Are you a long-term visa holder who’s planning on leaving Thailand and needs a re-entry permit? Maybe you’re sitting in the taxi right now heading to the airport. Or worse yet, maybe you’re at the airport scrambling for help. Relax. We have you covered.
If you have at least forty-five minutes to spare before you flight takes off, then I’ll show you how to get your re-entry permit at one of the international airports in Thailand.
And if you have a few weeks or days before your flight leaves, then consider yourself off the hook. You’ll be able to get your re-entry permit ahead of time at one of the immigration offices listed in this guide.
Get a FREE Thailand Starter Kit by entering your email below. The Kit, based on my experience with living and working in Bangkok for 10 years, shows you how to solve major challenges expats face when moving to Thailand.
- 1 What is It?
- 2 How Many are There?
- 3 Who Needs One?
- 4 Application Process and Costs
- 5 Where to Apply
- 6 Final Thoughts
- 7 Support Us
- 8 What to Read Next
What is It?
If you have a visa that hasn’t expired and you want to leave and return to Thailand, you’ll need to apply for a re-entry permit before you leave Thailand. A re-entry permit let’s you leave the country without forfeiting your visa. But this doesn’t “pause” your visa. Whether you’re in Thailand or not, the amount of time given to you on your visa still winds down. This process is not for you if you entered Thailand on a visa-exempt stamp or a visa on arrival.
How Many are There?
When you apply for your re-entry permit in Thailand, you’ll have two choices: a single re-entry permit and a multiple-entry permit.
Single Re-entry Permit
With a single re-entry permit, you can leave and enter Thailand just one time with your current valid visa. If you need to leave Thailand after that, you’ll have to apply for a new re-entry permit. The cost for a single re-entry permit is 1,000 baht.
Multiple Re-entry Permit
With a multiple re-entry permit, you can leave and enter Thailand as many times as you like with your valid visa. The cost for a multiple re-entry permit is 3,800 baht.
If you’re leaving Thailand in an emergency, or for a yearly vacation, then getting a single re-entry permit makes the most sense. But if you plan on leaving Thailand more than four times with your valid visa then you should get a multiple re-entry permit to save you money.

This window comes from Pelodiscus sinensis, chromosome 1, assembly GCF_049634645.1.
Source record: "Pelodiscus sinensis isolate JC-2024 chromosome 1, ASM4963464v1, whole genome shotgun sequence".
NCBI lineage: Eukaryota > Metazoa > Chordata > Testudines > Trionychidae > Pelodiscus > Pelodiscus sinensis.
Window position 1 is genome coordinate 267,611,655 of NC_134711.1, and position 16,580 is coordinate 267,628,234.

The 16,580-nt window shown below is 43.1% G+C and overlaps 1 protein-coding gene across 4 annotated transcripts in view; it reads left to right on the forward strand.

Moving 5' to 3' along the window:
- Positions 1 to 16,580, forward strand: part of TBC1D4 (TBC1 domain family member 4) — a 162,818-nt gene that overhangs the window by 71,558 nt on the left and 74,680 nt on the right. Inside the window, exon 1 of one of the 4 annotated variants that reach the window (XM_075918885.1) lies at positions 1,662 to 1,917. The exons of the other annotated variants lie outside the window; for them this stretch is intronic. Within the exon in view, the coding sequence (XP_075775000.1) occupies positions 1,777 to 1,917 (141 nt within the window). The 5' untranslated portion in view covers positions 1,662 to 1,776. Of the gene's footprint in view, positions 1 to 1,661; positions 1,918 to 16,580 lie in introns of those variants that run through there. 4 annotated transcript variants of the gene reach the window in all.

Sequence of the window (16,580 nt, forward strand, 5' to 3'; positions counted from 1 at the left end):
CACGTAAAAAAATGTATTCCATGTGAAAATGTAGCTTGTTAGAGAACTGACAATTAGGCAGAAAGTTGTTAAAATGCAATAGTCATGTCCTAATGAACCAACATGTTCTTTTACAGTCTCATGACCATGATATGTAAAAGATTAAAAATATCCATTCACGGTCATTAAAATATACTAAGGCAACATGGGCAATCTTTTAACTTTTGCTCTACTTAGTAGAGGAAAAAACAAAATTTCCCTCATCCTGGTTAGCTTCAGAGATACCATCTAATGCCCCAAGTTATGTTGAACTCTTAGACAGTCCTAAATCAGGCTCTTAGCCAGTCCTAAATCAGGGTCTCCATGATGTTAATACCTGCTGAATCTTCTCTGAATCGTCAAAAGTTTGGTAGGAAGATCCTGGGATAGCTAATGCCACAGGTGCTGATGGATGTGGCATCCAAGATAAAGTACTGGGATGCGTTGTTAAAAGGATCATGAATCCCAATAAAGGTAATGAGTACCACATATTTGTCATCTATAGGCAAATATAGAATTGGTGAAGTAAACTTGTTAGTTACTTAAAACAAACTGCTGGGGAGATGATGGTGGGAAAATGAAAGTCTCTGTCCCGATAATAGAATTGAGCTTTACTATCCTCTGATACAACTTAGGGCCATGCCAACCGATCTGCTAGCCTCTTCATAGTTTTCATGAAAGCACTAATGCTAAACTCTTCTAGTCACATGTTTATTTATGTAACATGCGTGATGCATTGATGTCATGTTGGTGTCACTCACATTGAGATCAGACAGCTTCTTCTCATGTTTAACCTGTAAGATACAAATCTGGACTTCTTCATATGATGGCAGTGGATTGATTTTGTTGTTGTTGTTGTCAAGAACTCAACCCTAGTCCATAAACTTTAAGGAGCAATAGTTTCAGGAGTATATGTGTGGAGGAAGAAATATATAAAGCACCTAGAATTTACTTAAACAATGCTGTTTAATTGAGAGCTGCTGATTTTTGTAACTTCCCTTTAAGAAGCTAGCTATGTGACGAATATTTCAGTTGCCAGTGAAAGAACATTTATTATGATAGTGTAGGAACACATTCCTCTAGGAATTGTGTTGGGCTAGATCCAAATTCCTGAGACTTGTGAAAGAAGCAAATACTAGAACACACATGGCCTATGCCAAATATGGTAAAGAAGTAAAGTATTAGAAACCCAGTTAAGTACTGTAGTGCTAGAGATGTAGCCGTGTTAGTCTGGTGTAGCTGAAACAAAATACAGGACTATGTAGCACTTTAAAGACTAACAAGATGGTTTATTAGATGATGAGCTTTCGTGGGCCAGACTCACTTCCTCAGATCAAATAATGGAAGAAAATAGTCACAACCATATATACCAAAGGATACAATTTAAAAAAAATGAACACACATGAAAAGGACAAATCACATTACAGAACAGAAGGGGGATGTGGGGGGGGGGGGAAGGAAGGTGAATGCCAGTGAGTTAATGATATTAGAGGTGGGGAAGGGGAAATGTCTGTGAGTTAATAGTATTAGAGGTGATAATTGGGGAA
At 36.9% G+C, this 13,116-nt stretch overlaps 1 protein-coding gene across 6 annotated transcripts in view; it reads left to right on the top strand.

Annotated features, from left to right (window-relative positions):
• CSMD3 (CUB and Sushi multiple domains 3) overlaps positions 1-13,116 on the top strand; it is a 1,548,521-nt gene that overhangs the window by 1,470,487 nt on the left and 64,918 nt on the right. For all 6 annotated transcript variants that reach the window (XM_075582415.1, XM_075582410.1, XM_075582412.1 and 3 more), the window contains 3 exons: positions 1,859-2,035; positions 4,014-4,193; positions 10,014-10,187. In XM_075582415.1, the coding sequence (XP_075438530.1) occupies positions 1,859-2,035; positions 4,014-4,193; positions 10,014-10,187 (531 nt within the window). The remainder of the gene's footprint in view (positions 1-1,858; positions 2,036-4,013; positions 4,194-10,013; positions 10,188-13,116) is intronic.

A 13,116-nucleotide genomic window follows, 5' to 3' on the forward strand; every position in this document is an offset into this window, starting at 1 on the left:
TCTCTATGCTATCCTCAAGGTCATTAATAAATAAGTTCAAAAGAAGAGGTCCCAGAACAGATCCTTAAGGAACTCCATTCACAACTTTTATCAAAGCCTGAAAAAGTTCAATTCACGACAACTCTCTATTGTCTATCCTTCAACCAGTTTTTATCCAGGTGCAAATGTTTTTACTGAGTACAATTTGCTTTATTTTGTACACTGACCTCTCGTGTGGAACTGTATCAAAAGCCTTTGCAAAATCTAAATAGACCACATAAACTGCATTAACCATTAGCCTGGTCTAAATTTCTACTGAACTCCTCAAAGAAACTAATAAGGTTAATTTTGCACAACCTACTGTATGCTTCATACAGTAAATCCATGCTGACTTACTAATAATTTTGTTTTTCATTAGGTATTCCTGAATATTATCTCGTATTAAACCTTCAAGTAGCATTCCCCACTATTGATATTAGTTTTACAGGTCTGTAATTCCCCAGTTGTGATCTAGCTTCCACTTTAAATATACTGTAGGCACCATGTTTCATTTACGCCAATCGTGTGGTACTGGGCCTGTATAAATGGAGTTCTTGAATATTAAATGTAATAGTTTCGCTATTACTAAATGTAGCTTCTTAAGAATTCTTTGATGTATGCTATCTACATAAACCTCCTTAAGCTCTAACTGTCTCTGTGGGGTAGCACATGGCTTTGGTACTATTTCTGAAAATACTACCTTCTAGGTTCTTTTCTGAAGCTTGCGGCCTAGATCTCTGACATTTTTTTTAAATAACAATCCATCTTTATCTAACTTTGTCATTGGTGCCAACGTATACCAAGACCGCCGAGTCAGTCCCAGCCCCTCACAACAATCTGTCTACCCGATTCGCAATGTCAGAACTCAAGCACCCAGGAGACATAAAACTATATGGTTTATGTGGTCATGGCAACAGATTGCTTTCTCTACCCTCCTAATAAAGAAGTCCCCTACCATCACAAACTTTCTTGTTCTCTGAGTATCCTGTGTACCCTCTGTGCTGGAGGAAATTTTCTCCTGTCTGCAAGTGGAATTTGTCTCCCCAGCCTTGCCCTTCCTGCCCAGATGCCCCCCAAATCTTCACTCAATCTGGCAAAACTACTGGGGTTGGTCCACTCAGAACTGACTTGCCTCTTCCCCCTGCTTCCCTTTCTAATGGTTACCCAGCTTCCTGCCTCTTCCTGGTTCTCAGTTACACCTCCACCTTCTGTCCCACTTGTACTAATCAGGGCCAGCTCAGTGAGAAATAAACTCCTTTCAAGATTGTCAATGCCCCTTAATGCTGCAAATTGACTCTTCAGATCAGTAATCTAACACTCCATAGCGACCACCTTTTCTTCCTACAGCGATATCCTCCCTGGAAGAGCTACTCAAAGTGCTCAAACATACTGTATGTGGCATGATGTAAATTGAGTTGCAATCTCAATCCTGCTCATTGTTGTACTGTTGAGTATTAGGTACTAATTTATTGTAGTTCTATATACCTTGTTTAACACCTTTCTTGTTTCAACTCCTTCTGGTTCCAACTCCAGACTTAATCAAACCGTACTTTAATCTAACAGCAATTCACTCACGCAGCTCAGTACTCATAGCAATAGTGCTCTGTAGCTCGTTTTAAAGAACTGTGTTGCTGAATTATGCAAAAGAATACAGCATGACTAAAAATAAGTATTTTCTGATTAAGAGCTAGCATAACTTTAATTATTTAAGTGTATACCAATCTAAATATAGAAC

Who Needs One?
When you first apply for your Thailand visa, you’ll have to choose between getting a single-entry visa or a multiple-entry visa. If you get a multiple-entry visa, then you won’t have to apply for a re-entry permit when leaving Thailand on your valid visa.
If your visa is a single-entry visa, then you’ll have to apply for a re-entry permit every time you want to leave and re-enter Thailand on your valid visa.
If you leave Thailand on your single-entry visa without a re-entry permit, immigration officers will void your visa.
Below are a few examples of some typical Thailand visa holders and why they’d need to apply for a re-entry permit.
If you came to Thailand on a single-entry tourist visa, and you want to leave the country but plan on returning, you’ll need to apply for a re-entry permit.
If you work in Thailand and have one of the non-immigrant work visas, and you want to leave the country for business or pleasure, you’ll need to apply for a re-entry permit.
If you’ve retired in Thailand and have a long-term retirement visa, but you want to leave the country to go back home or take a vacation outside of Thailand, you’ll need to apply for a re-entry permit.
If you’re married to a Thai national and have a non-immigrant marriage visa, and you want to leave Thailand to return home or go on vacation, then you’ll need to apply for a re-entry permit.
The above examples are just a few of the typical visa holders who’ll have to apply for a re-entry permit when leaving and returning to Thailand. For more details on every visa type in Thailand, take a look at our in-depth guide to Thailand visas.
Application Process and Costs
To apply for a Thailand re-entry permit, just go to your nearest immigration office or re-entry permit counter at any of the international airports in Thailand.
No matter which immigration office or airport you at, getting your re-entry permit is the same unless noted below. Here’s the step-by-step process, with costs and required documents.
- Go to the re-entry permit counter
- Give the immigration officers your boarding pass, 4×6 cm photo, filled in TM.8 form, photocopies of your passport picture page and valid visa page, and TM.6 departure card